It's been more than three months since the Nintendo DS' debut in the states, and there have been very few titles released for the system that have truly justified the creation of a dual-screen, touch-screen system. Though Nintendo has touted the system as hardware that inspires new kinds of gaming, nearly every game for the handheld system so far have been titles that arguably could have been pulled off easily on other gaming systems, portable or console. The same, however, cannot be said for Yoshi Touch & Go
. Nintendo's latest addition to the Nintendo DS library is one of the most original and unique games created for the system so far, and it's truly a design that's unlike anything you've played before. Its use of the touch screen and system microphone as integral parts of the gameplay introduce a lot of creativity, and its excellent wireless two player mode just adds that much more enjoyment to an already one-of-a-kind gaming experience.
Yoshi Touch & Go began its life as "Balloon Trip," an E3 tech demo to demonstrate the idea of dual-screen and touch-screen elements in a simple game design. At the time of its debut, it was unclear how this title would be expanded into a contemporary gaming presentation. Even as the game progressed into development, it wasn't really clear how this idea could be expanded into a full-fledged platform package, at least something that would meet the expectations of players who've experienced past Yoshi games, such as Yoshi's Island and Yoshi Story.
The answer? It doesn't. Yoshi's Touch & Go is pretty cut-and-dry in its presentation, lacking a real meaty storyline or level progression, not really even offering a full-blown conclusion when the set task's complete. It is what it is, a story-less action game that's segmented into two distinct parts. And though there are gaming variations on the two main themes it never grows beyond a simple challenge. But even without a true conclusion or goal, Yoshi Touch & Go's gameplay stands on its own, and returns gaming to the old-school ways: playing for the highest score possible.
In this touch-screen design, players are challenged two-fold: guide a falling Baby Mario down through incredibly hazardous airspace by drawing a path of clouds that will alter his descent. Baby Mario will always be on the upper screen, and since only the lower screen is touch sensitive players must anticipate their cloud path ahead of time and ensure that it will keep the infant hero-in-training safe and out of harm's way. Paths can (and should) be drawn in such a fashion that will guide Mario into coins, which will award a score not just on the value of the coin itself, but also on stringing together coins to create a combo. Additional points are earned by players surrounding enemies in bubbles by drawing a circle around them, and then "flinging" the bubble up to Mario for him to collect the potential points. The score earned in this round determines the colored Yoshi dinosaur at the tail end of the first part of the game, and the dino's color definitely affects the second portion of the challenge.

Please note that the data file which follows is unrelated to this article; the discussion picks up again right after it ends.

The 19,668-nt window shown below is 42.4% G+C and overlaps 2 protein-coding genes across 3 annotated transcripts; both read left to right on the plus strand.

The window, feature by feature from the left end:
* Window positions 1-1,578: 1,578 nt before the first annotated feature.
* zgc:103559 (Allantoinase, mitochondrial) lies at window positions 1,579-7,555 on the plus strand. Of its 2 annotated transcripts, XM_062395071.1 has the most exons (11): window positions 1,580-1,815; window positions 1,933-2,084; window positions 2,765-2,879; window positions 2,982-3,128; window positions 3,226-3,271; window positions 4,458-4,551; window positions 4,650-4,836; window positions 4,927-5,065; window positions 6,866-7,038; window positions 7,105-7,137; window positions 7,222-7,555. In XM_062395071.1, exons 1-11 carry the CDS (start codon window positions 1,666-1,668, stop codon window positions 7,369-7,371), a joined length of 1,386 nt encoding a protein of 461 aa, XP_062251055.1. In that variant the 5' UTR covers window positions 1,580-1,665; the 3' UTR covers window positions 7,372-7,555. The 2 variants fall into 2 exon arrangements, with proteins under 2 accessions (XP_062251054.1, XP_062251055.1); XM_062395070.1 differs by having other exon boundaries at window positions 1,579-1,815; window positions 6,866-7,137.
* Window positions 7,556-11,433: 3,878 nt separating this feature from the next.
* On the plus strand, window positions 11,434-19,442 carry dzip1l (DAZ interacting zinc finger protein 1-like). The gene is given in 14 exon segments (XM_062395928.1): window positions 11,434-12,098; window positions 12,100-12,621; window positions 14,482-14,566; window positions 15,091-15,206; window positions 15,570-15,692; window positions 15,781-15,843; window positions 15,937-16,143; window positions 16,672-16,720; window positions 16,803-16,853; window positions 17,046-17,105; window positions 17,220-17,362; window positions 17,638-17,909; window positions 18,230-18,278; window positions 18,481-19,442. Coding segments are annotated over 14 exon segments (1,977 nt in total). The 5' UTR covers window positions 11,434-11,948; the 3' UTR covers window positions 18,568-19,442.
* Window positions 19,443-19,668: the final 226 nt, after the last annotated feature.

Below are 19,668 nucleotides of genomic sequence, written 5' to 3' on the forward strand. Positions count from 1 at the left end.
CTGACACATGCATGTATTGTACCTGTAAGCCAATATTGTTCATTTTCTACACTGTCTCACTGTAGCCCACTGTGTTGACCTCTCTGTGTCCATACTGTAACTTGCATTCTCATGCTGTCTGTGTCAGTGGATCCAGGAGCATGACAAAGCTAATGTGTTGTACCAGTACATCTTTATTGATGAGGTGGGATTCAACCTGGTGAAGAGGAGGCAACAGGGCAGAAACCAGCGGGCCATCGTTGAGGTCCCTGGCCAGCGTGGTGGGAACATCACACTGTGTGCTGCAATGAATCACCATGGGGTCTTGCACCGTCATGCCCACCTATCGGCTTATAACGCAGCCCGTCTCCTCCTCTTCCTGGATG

After Baby Mario makes it safely to the ground, it's on to the second portion. In this challenge, players guide Yoshi through a side-scrolling environment by creating a path of clouds for Yoshi to walk upon. Players have indirect control over Yoshi as he's continuously marching towards the right. By tapping on Yoshi, players can cause him to jump, or flutterjump if the tap is when Yoshi's already in the middle of a leap. And by tapping anywhere else on the screen, Yoshi will throw an egg in that direction which will, potentially, plow into enemies and remove them from the path. Points are scored by hitting enemies and objects with eggs or collecting coins by walking into them; bonus points are earned by hitting multiple objects with a single egg.
The concept of Yoshi Touch & Go is completely original and something never before experienced on a gaming system before, and really speaks volumes of the potential of the Nintendo DS system as a videogame platform. Even the microphone is an integral part of the experience; by blowing onto the system, players can remove a screwed-up cloud pathway out of the way with an intuitive command. The design is incredibly tight with a deceptively addictive challenge, containing that ever important "just one more try!" element that keeps the experience going even after players see everything this game has to offer. And by keeping track of elements such as Yoshi color, the high score table subtly encourages players to best the highest score recorded.
Yoshi Touch & Go even has a fantastic, simple two-player mode that utilizes the wireless function of the Nintendo DS, and only one copy of the game is required for the two systems necessary for the network. Players compete against each other in a single-screen version of the Yoshi portion of the game design; it's a race to the finish line, and since Yoshi runs faster on clouds than on the actual ground, players are encouraged to keep Yoshi airborne. By knocking three or more objects with a single egg, players send hazardous spikes up to their opponent's screen, and because the opposing player is seen on the upper screen it's simple to keep tabs on his progress. This mode, like the entire Yoshi Touch & Go experience, is simple in concept but incredibly addictive, and because it only requires a single cartridge to play, it's a terrific addition to an already great design.
©2005, IGN Entertainment, Inc. All Rights Reserved